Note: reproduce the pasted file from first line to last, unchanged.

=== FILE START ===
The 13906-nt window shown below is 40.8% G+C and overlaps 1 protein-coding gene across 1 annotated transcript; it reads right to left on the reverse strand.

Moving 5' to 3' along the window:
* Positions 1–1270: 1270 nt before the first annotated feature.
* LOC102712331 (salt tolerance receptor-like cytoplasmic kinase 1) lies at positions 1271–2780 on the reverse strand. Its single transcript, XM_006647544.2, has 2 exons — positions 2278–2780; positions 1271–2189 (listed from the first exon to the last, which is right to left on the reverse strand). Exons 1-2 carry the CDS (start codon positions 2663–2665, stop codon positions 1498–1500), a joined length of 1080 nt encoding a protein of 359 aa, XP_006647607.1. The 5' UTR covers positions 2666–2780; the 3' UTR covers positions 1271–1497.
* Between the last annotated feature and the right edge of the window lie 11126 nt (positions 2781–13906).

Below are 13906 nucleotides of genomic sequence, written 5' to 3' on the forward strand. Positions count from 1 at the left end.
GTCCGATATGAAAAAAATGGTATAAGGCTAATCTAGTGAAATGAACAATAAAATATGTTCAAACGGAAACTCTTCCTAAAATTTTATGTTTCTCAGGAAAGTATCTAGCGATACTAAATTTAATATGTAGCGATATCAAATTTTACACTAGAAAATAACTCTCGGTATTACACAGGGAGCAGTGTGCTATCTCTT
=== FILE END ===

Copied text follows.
The 13906-nt window shown below is 40.8% G+C and overlaps 1 protein-coding gene across 1 annotated transcript; it reads right to left on the reverse strand.

Moving 5' to 3' along the window:
* Positions 1–1270: 1270 nt before the first annotated feature.
* LOC102712331 (salt tolerance receptor-like cytoplasmic kinase 1) lies at positions 1271–2780 on the reverse strand. Its single transcript, XM_006647544.2, has 2 exons — positions 2278–2780; positions 1271–2189 (listed from the first exon to the last, which is right to left on the reverse strand). Exons 1-2 carry the CDS (start codon positions 2663–2665, stop codon positions 1498–1500), a joined length of 1080 nt encoding a protein of 359 aa, XP_006647607.1. The 5' UTR covers positions 2666–2780; the 3' UTR covers positions 1271–1497.
* Between the last annotated feature and the right edge of the window lie 11126 nt (positions 2781–13906).

Below are 13906 nucleotides of genomic sequence, written 5' to 3' on the forward strand. Positions count from 1 at the left end.
GTCCGATATGAAAAAAATGGTATAAGGCTAATCTAGTGAAATGAACAATAAAATATGTTCAAACGGAAACTCTTCCTAAAATTTTATGTTTCTCAGGAAAGTATCTAGCGATACTAAATTTAATATGTAGCGATATCAAATTTTACACTAGAAAATAACTCTCGGTATTACACAGGGAGCAGTGTGCTATCTCTT